On Friday night, I was watching the Yankees game with my brother, who lives in New York City as I do, but is not a Yanks fan. The Yankees trailed the Angels 3-2 in the 7th inning when Tino Martinez came to bat. As the announcers made a remark about how Tino had been swinging the bat as well as he did in 1997, when he hit 44 home runs, I went into my standard anti-Tino tirade. Sure enough, on the second pitch, Tino jacked one into right field for the eventual game-winning home run.

Saturday, he vicitimized the Angels with another two-run shot in the eighth inning, for his fifth home run in his past six games, and 17th in his last 36--an impressive streak, no doubt. But before he's annointed the Yankees MVP or worse, re-signed to a big contract (he's a free agent after this season), I wanted to take a look at his numbers and show just where they fit in.

Tino's hitting .262, with 26 home runs and 86 RBI. He's sixth in the league in the latter category, among perennial studs like Manny Ramirez, Juan Gonzalez, Alex Rodriguez (apparently it helps to have your name end in a "z" if you want to drive in runs), along with Jim Thome, who just crushes a lot, and Brett Boone, who's having the most amazing career year aberration of anybody since Brady Anderson hit 50 HRs in 1996. It's impressive company, but don't let anybody tell you Tino belongs in this class of hitters.

There are two reasons for this: On Base Percentage and Slugging Percentage. Here are his numbers alongside the ten other top RBI men in the league. Rather than OPS, I've included their Slugging Percentage * On Base Percentage, because it correlates better with their productivity (see here, because I've discussed this before).
            HR  RBI   AVG   OBP   SLG  SL*OB

BBoone 25 102 .329 .362 .574 .208
MRamirez 33 97 .313 .413 .631 .261
JGonzalez 27 95 .344 .396 .644 .255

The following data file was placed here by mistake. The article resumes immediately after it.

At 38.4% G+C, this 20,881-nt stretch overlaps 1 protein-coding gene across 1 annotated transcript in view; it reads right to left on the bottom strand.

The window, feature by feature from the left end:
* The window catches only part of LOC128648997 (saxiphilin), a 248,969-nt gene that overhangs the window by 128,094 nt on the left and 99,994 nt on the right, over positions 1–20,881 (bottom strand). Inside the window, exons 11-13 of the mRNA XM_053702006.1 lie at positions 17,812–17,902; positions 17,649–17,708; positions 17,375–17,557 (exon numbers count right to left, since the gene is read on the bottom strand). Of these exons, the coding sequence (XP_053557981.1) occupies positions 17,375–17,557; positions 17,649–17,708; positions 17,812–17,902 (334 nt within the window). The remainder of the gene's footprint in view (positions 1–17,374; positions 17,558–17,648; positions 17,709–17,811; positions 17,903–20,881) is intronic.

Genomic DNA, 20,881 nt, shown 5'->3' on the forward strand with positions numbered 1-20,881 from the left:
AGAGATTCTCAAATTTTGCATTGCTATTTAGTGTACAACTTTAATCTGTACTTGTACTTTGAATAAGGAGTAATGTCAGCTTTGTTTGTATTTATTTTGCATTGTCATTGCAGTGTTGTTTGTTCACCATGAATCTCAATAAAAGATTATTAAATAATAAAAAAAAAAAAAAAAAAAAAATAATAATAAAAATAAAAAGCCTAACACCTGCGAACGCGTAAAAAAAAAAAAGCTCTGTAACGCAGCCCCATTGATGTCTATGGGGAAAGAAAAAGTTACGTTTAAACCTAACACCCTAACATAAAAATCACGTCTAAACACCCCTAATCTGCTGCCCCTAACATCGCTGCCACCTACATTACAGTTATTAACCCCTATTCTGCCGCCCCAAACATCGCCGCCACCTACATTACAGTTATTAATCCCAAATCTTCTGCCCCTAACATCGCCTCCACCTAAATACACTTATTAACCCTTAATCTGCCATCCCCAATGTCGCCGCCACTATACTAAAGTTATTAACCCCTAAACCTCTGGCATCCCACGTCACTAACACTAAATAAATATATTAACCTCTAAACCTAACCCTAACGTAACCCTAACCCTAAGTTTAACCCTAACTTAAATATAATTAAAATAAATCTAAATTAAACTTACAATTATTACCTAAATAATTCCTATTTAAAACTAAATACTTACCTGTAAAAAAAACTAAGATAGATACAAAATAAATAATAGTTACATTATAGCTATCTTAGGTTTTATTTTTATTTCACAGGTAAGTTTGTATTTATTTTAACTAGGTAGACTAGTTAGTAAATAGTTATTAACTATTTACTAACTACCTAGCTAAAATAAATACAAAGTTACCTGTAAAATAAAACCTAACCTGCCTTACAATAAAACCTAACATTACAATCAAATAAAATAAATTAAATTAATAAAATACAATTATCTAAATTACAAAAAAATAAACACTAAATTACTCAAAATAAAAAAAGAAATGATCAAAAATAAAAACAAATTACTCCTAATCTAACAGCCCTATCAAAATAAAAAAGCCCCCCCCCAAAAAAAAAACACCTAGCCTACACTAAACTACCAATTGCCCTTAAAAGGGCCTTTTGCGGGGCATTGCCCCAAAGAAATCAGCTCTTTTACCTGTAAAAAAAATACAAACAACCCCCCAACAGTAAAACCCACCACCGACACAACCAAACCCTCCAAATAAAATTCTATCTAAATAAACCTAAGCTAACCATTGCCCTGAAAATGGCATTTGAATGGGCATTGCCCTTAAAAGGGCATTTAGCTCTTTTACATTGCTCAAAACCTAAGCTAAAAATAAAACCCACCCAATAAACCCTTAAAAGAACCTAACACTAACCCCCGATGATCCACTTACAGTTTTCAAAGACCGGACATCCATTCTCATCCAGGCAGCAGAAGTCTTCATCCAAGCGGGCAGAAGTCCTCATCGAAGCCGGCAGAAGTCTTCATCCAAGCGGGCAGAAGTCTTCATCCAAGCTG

ARodriguez 30 93 .317 .394 .590 .232
Thome 34 92 .301 .430 .651 .280
TMartinez 26 86 .262 .307 .487 .150
JaGiambi 25 82 .328 .460 .631 .290
GAnderson 20 82 .282 .302 .462 .140
Palmeiro 28 78 .266 .377 .532 .201
Posada 19 75 .310 .400 .548 .219
Sweeney 23 75 .305 .367 .560 .206
Glaus 29 73 .251 .362 .532 .193
Two hitters stick out like sore thumbs on this list--Martinez and Anaheim's Garret Anderson, both of whom have low OBP and SLG. Neither of them is nearly as productive a hitter as the others here. Their reputations are inflated by their power numbers, but in truth, they're contributing less to their teams' offenses than their teammates on this list, Posada in Tino's case and Glaus in Anderson's case.

There are plenty of other measures which will tell you the same story. Here is another table, with the players listed in the same order as above:
             OWP   EqA    RAP

BBoone .717 .327 35.6
MRamirez .806 .346 35.4
JGonzalez .786 .346 31.7
ARodriguez .758 .336 47.9
Thome .834 .358 37.5
TMartinez .530 .271 -11.5
JaGiambi .847 .371 47.2
GAnderson .476 .264 -10.6
Palmeiro .708 .311 12.1
Posada .738 .323 31.5
Sweeney .707 .311 12.4
Glaus .652 .305 20.4
OWP is Offensive Winning Percentage, which will tell you, using Runs Created, how often a theoretical team composed of 9 of the same player would win, based on that level of offensive production. Again Martinez and Anderson stick out like sore thumbs. The others are all offensive dynamos, whereas Tino is barely adequate, and certainly not championship quality as a hitter.